Tag Archives: technology

Using Twitter For Your Author Platform

Using Twitter For Your Author Platform

Twitter is a powerful tool for an author to use as part of their author platform. It is a free and easy to use announcement platform that can be tailored to supplement your book launches, let your readers know where your latest article or story has published, and a great way to show support to fellow authors or causes you love. Many people like to use Twitter to stay up to date with the news of the day or to follow people that interest them, but that should all be done on your personal Twitter account. As an author, you should have a twitter account that is linked with your blog and other writer social media outlets that serve more like an announcement feed and remains free of personal comments except for those related to your writing process or about your stories and work in general.

Signing up for Twitter is free. Simply log into the social media website and select a name for your new Twitter feed. This name should be either your author pen name or your website name. It needs to be a name that your readers can recognize and connect with you as an author. My Twitter is @wvancamp. In retrospect, I should have chosen to use my blog’s name instead because this matches my website, but being a beginner I chose to use the account I’d already started for my personal use. When this account took off, I did not wish to change to a new name and start over finding new followers. Don’t do what I did. Choose your name more carefully.

Once your Twitter account is set up, you need to start finding followers. One way to attract and keep followers is to constantly have new content appearing in your Twitter feed. These tweets could be writerly quotes, links to various posts on your blog, links to articles you feel might be interesting to your readers, or other miscellaneous information. The key to remember is that your feed needs to be 80% content of other people and 20% content of your own. Remember, you do not want to be considered a spammer. make sure that the information and links that appear on your Twitter feed appeal to the sort of readers you want to attract to your platform.

On my Twitter feed for No Wasted Ink, I have set up certain systems to automatically post to my Twitter feed. For instance, via WordPress, every post that appears on No Wasted Ink automatically appears as a link on my Twitter feed. My Facebook page is set up the same way. Whenever I post on my author Facebook page, a link to that post appears automatically on my Twitter feed. Finally, I use a free account on HootSuite to schedule post to appear on my Twitter feed based on days and times that I choose. I use HootSuite to promote guest posts, author interviews, and essays on my Twitter feed. I also promote the stories and poems that publish on Medium or in independent magazines online. In bulk, I write out the tweets ahead of time and HootSuite trickles them out, one by one, at the designated time. In this way, my Twitter feed is always active even when I am busy living my life or writing my stories. There will be times when I’m at a writer guild meeting when one of my neighbors will stop and stare at me. They will have gotten a tweet on their phone from me, yet I am seated beside them listening to a lecture alongside them. Usually, once they figure out what is going on, they smile.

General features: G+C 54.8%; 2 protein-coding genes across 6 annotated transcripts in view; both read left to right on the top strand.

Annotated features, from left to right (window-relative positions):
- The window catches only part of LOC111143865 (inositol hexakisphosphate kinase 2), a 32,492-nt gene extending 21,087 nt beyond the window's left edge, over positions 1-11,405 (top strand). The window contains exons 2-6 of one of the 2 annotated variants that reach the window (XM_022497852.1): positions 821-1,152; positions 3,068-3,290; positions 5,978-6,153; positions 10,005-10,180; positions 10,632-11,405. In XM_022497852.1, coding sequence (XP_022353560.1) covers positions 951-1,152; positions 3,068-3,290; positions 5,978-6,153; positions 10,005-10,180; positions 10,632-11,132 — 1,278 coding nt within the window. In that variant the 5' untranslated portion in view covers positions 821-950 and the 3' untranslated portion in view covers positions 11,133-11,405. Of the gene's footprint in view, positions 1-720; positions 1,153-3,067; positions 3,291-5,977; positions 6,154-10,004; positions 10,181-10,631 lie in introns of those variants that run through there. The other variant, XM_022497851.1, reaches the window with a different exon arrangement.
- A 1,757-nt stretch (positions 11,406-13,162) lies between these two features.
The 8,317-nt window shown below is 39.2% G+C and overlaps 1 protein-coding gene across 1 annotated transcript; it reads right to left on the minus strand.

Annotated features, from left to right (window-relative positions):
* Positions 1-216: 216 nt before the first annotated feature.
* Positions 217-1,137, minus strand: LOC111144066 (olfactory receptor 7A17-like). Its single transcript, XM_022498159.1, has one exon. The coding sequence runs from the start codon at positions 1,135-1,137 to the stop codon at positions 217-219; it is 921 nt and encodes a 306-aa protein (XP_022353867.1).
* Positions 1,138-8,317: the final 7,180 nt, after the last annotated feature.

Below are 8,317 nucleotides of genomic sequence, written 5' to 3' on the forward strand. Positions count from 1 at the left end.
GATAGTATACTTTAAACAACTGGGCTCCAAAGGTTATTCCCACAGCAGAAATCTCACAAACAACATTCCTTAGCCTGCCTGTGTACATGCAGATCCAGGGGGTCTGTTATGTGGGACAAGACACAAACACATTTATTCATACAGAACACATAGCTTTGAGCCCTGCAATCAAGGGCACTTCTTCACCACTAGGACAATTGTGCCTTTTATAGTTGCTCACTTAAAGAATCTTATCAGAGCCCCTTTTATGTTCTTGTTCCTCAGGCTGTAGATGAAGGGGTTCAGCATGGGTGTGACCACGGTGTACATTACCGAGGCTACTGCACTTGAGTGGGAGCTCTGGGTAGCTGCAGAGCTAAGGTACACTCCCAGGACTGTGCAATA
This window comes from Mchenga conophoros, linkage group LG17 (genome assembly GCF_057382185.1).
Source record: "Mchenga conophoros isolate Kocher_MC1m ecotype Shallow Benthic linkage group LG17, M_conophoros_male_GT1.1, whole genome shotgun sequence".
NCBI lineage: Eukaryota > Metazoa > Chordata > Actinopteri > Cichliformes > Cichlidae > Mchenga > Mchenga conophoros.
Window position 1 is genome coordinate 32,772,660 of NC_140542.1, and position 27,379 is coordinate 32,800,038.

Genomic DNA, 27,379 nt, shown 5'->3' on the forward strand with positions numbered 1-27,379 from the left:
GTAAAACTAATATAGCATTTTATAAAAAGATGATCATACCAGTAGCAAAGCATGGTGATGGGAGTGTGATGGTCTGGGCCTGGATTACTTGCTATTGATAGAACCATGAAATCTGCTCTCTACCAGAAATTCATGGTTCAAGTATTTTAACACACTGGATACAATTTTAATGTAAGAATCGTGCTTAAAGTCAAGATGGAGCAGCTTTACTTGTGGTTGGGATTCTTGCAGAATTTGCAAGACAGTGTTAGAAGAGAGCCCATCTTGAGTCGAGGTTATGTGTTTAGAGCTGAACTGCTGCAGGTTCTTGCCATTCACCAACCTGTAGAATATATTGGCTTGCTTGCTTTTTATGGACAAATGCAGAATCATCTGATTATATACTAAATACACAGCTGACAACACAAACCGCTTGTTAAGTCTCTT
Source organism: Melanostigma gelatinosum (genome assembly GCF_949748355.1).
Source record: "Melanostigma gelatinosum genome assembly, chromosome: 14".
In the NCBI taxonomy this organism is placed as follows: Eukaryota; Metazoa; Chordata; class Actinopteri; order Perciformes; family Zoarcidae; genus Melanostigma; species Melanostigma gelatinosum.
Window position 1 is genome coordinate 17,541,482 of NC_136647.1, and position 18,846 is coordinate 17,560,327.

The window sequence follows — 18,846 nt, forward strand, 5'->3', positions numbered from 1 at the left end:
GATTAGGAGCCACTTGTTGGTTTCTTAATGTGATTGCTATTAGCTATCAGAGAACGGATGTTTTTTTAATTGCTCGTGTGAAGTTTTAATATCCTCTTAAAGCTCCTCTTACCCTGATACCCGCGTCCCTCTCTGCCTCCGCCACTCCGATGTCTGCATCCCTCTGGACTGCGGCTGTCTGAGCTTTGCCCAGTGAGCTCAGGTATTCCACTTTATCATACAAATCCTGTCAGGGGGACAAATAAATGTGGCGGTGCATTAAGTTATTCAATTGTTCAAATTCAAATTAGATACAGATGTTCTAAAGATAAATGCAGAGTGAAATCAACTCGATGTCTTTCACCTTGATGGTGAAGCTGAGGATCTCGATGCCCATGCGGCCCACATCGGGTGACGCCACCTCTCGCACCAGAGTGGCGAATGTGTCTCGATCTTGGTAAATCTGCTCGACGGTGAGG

Another part of my Twitter feed comes from a third-party service called Triberr. There is a free version and a paid version of Triberr. In most cases, the free version of the program is all you will need for your author platform. Triberr organizes its users into tribes. Each tribe is lead by a single leader who chooses the theme of the Triberr tribe. I seek out tribes of fellow authors or tribes of Science Fiction and Fantasy readers and writers since this is in tune with the sort of readers I wish to attract to No Wasted Ink. Once I find a tribe I like, I apply to it and wait to be accepted by the tribe’s leader as a member. This can take some time but is well worth the effort. Once I am accepted as a member, I scroll through that tribe’s post and choose the ones I would like to promote on my Twitter feed. I checked them off and this puts them into a queue. My Triberr is set up to automatically post all the articles I have chosen to Twitter. You can set it up to drip post every 20 minutes or up to five hours. I tend to not have these posts drip to quickly because I don’t like to use up my queue of posts to quickly. But if you have a large number of tribes and wish to promote other people more fully, then setting your drip to be more often could be a good idea.

This combination of automatic posts from my website, Facebook, preset tweets from HootSuite, and Triberr all create a robust Twitter feed that attracts readers, keeps them informed as to what I’m doing as an author, and entertains and informs them. In this way, not only do I keep most of the readers that subscribe to my Twitter feed, but new ones find me every day.

One last thing you should know about Twitter and using it as an announcement platform for yourself as an author is that you need to keep your list active and pruned. Twitter is set up so that you need to be balanced between the people you read and the people that follow you. When you first starting to build your list you can add as many people as you want until you have 2,000 followers. After that point, Twitter slows you down with an add limit. You can only add proximately 10% of your feed at any given time to your Twitter followers. What this means is that if you follow people who are not following you back, eventually you will not be allowed to follow new people. Would I like to do is always add people who are following me. Then once a quarter, I use a free service called Tweepi to locate people I follow who are not following me back and remove them from my following list. Remember, this is an announcement list. If the follower is not following you back, they are not getting your message and are useless to you. Another thing I look for among my followers are people who have not posted on their stream for six months or more. I consider these followers to be inactive. I also remove inactive followers from my Twitter feed.